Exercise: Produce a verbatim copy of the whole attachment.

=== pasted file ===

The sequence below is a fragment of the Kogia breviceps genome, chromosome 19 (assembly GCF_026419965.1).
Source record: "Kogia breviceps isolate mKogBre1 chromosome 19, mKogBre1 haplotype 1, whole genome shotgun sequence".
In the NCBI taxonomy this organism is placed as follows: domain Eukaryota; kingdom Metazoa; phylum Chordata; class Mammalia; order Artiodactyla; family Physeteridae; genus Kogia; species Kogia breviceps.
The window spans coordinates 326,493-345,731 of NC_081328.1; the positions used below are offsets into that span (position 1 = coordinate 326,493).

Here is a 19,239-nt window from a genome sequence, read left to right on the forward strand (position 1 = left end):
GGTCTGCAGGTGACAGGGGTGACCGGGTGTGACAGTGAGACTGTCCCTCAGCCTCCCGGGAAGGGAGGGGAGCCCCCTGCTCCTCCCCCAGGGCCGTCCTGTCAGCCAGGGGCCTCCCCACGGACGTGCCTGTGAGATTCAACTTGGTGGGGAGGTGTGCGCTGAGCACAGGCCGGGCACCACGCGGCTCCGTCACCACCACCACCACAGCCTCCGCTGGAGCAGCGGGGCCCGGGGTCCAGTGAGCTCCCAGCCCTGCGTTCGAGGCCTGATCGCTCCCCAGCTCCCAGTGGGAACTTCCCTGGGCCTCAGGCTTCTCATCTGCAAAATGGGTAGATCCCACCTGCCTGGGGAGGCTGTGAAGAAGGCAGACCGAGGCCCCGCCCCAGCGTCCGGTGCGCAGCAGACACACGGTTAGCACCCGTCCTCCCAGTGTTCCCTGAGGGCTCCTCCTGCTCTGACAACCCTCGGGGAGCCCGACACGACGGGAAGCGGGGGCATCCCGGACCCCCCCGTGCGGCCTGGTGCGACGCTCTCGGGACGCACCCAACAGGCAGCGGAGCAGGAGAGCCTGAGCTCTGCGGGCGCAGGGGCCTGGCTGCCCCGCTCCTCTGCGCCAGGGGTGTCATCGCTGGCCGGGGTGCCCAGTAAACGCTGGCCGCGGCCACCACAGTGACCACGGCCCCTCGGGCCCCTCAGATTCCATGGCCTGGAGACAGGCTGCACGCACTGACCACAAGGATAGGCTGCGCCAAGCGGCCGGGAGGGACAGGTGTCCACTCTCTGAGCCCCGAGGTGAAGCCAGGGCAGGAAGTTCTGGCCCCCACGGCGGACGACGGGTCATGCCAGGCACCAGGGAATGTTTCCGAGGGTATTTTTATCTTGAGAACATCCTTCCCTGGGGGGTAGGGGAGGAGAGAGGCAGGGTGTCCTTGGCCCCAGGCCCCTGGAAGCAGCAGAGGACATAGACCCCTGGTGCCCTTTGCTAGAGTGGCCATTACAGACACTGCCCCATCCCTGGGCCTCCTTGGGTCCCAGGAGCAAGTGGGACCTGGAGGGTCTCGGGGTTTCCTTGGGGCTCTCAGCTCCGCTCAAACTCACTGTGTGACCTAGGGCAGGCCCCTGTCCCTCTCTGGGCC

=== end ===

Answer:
The sequence below is a fragment of the Kogia breviceps genome, chromosome 19 (assembly GCF_026419965.1).
Source record: "Kogia breviceps isolate mKogBre1 chromosome 19, mKogBre1 haplotype 1, whole genome shotgun sequence".
In the NCBI taxonomy this organism is placed as follows: domain Eukaryota; kingdom Metazoa; phylum Chordata; class Mammalia; order Artiodactyla; family Physeteridae; genus Kogia; species Kogia breviceps.
The window spans coordinates 326,493-345,731 of NC_081328.1; the positions used below are offsets into that span (position 1 = coordinate 326,493).

Here is a 19,239-nt window from a genome sequence, read left to right on the forward strand (position 1 = left end):
GGTCTGCAGGTGACAGGGGTGACCGGGTGTGACAGTGAGACTGTCCCTCAGCCTCCCGGGAAGGGAGGGGAGCCCCCTGCTCCTCCCCCAGGGCCGTCCTGTCAGCCAGGGGCCTCCCCACGGACGTGCCTGTGAGATTCAACTTGGTGGGGAGGTGTGCGCTGAGCACAGGCCGGGCACCACGCGGCTCCGTCACCACCACCACCACAGCCTCCGCTGGAGCAGCGGGGCCCGGGGTCCAGTGAGCTCCCAGCCCTGCGTTCGAGGCCTGATCGCTCCCCAGCTCCCAGTGGGAACTTCCCTGGGCCTCAGGCTTCTCATCTGCAAAATGGGTAGATCCCACCTGCCTGGGGAGGCTGTGAAGAAGGCAGACCGAGGCCCCGCCCCAGCGTCCGGTGCGCAGCAGACACACGGTTAGCACCCGTCCTCCCAGTGTTCCCTGAGGGCTCCTCCTGCTCTGACAACCCTCGGGGAGCCCGACACGACGGGAAGCGGGGGCATCCCGGACCCCCCCGTGCGGCCTGGTGCGACGCTCTCGGGACGCACCCAACAGGCAGCGGAGCAGGAGAGCCTGAGCTCTGCGGGCGCAGGGGCCTGGCTGCCCCGCTCCTCTGCGCCAGGGGTGTCATCGCTGGCCGGGGTGCCCAGTAAACGCTGGCCGCGGCCACCACAGTGACCACGGCCCCTCGGGCCCCTCAGATTCCATGGCCTGGAGACAGGCTGCACGCACTGACCACAAGGATAGGCTGCGCCAAGCGGCCGGGAGGGACAGGTGTCCACTCTCTGAGCCCCGAGGTGAAGCCAGGGCAGGAAGTTCTGGCCCCCACGGCGGACGACGGGTCATGCCAGGCACCAGGGAATGTTTCCGAGGGTATTTTTATCTTGAGAACATCCTTCCCTGGGGGGTAGGGGAGGAGAGAGGCAGGGTGTCCTTGGCCCCAGGCCCCTGGAAGCAGCAGAGGACATAGACCCCTGGTGCCCTTTGCTAGAGTGGCCATTACAGACACTGCCCCATCCCTGGGCCTCCTTGGGTCCCAGGAGCAAGTGGGACCTGGAGGGTCTCGGGGTTTCCTTGGGGCTCTCAGCTCCGCTCAAACTCACTGTGTGACCTAGGGCAGGCCCCTGTCCCTCTCTGGGCC